It can be a problem.

Your potting soil has turned too alkaline, causing plants to suffer. Or you need to grow plants that prefer acidic potting soil.

You can make potted soil more acidic using materials such as elemental sulfur, ammonium sulfate, fresh coffee grounds, peat moss, compost, or mulch. You can use a store-bought organic acidifier that contains a mix of some of these. You can test your soil pH every few weeks to check for improvement.

In this post, I’ll show you how to use some of these organic materials to increase the pH of your potting soil so your plants can grow better and get the desired gardening results.

Shall we begin?

How To Lower pH In Soil With Sulfur

Elemental Sulfur is one means to lower the pH of your soil and create a more acidic environment for your plants. You should be able to purchase the Sulfur from most local nurseries or garden centers. If you cannot fins elemental Sulfur, you can substitute with Aluminum Sulphate, but you would need to use 6-times the amount.

The only downside to using Sulfur is that Sulfur quantities are in tenths of a pound per 10-square feet of soil. The best way to get around doing too much math to find out the volume of soil in your container is to mix a batch of adjusted soil and use this as your potting mix.

Elemental sulfur but it takes months to breakdown. And once coffee has had water to it, it is no longer acidic. – Cashelda

0.1-pound of elemental Sulfur per 10-square feet of soil will increase the acidity level by 0.5pH. If you are using Aluminum Sulphate, you need to increase the mix to 0.6-pounds per 10-square feet of soil.

Sulfur takes a long time to acidify the soil, so do not add too much Sulfur. Check the pH level every 4 to 6-months and only then add more Sulfur.

Does Peat Moss Acidify Soil?

Peat moss does acidify the soil, but it will take a long time as it’s a slow process. Depending on the particular size of the plant pot, you can put 2-3 inches of peat moss on the top of the soil and mix it into the soil.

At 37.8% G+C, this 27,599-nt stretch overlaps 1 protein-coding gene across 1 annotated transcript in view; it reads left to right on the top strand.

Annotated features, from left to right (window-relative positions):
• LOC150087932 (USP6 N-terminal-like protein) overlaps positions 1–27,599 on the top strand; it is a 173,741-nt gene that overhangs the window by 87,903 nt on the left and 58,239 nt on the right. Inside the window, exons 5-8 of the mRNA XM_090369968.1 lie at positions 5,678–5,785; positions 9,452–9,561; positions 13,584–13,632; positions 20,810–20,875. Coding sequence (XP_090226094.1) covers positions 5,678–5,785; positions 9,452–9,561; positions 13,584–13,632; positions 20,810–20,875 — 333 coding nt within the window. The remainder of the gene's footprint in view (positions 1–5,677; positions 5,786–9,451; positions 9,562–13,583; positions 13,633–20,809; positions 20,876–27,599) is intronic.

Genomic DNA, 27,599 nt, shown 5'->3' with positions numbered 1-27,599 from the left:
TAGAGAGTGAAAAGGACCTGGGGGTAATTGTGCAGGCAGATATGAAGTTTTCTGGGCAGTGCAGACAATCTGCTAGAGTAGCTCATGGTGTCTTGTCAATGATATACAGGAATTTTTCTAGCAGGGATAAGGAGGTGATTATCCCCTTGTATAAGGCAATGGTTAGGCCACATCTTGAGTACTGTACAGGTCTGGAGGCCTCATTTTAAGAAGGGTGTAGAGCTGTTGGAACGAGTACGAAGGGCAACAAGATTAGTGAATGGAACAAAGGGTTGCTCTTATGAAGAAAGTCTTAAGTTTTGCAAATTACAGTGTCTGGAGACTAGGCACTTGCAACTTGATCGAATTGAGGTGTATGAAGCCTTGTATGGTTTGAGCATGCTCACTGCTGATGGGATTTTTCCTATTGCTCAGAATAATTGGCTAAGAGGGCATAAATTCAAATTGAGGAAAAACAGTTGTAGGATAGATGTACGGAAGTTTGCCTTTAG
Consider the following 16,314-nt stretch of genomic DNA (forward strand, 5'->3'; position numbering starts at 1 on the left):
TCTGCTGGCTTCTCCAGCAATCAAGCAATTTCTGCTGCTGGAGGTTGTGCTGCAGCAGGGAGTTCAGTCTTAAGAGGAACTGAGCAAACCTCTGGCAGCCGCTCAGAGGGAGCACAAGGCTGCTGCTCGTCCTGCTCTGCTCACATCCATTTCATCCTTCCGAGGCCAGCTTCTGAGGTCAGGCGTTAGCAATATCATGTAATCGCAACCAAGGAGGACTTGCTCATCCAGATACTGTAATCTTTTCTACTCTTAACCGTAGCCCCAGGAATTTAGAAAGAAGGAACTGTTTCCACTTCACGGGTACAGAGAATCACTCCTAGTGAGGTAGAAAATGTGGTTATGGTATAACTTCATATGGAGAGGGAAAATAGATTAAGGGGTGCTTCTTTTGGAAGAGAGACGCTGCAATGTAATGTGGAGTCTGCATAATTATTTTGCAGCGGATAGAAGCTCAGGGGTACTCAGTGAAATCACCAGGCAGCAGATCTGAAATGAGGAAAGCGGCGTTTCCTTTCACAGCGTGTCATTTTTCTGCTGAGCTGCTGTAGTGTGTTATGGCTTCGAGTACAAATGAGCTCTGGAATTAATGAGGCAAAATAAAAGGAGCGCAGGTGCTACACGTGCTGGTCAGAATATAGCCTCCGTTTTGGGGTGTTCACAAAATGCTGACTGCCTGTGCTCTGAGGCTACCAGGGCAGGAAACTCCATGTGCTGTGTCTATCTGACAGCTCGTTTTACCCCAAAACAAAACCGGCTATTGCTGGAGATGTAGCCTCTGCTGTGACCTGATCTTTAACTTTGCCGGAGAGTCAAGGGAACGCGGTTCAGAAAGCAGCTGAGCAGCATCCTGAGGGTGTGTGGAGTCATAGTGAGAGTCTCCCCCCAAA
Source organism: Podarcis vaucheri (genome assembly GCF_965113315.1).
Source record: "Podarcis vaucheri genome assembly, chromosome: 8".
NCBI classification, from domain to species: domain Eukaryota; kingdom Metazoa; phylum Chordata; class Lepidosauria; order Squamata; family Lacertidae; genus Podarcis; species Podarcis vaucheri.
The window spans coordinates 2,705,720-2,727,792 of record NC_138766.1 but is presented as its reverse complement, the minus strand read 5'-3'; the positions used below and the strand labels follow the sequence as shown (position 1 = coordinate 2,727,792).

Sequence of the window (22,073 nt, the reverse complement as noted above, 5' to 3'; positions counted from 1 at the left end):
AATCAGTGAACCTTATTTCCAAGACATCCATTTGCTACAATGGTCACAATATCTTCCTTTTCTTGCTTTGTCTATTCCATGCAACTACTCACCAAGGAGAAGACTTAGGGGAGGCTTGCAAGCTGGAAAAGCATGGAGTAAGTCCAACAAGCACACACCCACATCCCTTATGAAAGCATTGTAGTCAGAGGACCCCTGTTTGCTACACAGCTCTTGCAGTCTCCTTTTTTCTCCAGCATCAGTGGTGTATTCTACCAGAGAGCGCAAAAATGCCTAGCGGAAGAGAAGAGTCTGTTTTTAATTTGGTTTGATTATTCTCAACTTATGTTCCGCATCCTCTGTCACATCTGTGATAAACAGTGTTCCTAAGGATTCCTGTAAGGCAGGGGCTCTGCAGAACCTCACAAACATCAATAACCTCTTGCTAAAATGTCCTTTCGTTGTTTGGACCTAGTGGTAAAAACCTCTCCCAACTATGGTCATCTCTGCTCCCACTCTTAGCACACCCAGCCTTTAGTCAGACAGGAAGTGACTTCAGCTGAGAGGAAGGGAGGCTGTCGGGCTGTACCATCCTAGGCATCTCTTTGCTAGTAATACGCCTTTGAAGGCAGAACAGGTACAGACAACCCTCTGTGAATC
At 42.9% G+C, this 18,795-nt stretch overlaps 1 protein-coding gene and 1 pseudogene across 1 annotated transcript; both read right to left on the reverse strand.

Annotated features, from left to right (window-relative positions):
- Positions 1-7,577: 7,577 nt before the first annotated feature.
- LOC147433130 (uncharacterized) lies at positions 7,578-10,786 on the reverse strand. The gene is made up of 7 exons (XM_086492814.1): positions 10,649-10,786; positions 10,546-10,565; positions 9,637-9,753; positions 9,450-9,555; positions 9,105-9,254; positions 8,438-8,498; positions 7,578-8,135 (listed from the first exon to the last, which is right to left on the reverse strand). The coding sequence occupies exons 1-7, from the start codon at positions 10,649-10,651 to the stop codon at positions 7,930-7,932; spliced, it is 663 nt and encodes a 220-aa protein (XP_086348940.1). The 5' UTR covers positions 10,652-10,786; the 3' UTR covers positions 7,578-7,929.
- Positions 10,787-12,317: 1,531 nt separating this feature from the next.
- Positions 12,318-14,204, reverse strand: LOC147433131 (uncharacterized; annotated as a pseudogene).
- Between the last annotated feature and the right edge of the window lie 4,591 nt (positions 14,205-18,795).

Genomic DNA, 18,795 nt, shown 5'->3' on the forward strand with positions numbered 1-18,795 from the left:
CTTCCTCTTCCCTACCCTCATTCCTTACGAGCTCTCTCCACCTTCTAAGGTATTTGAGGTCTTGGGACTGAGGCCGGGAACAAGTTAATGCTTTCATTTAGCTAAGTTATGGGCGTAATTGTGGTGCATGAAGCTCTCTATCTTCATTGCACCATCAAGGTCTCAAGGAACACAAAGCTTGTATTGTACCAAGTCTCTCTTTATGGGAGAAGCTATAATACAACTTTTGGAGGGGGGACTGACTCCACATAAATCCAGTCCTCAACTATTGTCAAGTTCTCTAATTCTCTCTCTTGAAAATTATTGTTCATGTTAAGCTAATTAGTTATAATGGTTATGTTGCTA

Monitor the pH level over the next 3 or four weeks to check the pH range. This amount of peat moss will slowly release acidity into the soil and should not need to be replenished for 6-months to a year.

Do Used Coffee Grounds Make The Soil More Acidic?

Used coffee grounds don’t make the soil more acidic because they have a pH of around 6.5, making them closer to neutral. But they do add good amounts of nitrogen to the soil.

Leftover coffee would make a better soil acidifier than the used grounds themselves. You can dilute leftover coffee in water and use it to water your plants in a 50:50 solution. There is no documented amount that will change the soil by a specific pH, so with this method, you will need to wing it and test your soil pH once a week or so. 

Coffee grounds are really only effective if you DON’T drink the coffee, so unused coffee grounds. – Gabriel

The acidity in the coffee is mild enough that it will not make dramatic changes to the soil pH, so this method is suitable if you only need to make a small adjustment in the acidity of the potting soil.

However, fresh coffee grounds will make the soil acidic, but who wants to waste freshly ground coffee?

Can You Use A Nitrogen-Based Acidic Fertilizer?

You can use a nitrogen-based acidic fertilizer to lower the pH of the potting soil. Nitrogen-based fertilizers that have high ammonium content will increase the soil acidity faster and by a larger amount.

Nitrogen is a key ingredient needed for your plant’s health, and certain types of nitrogen-based fertilizer can be used to increase the acidity of the potting soil.

Nitrate-based nitrogen fertilizers will also acidify the soil to a lesser degree and over a longer time frame. If you want to use a nitrogen-based acidic fertilizer, it would be best to consult your local garden center for the best formula to use.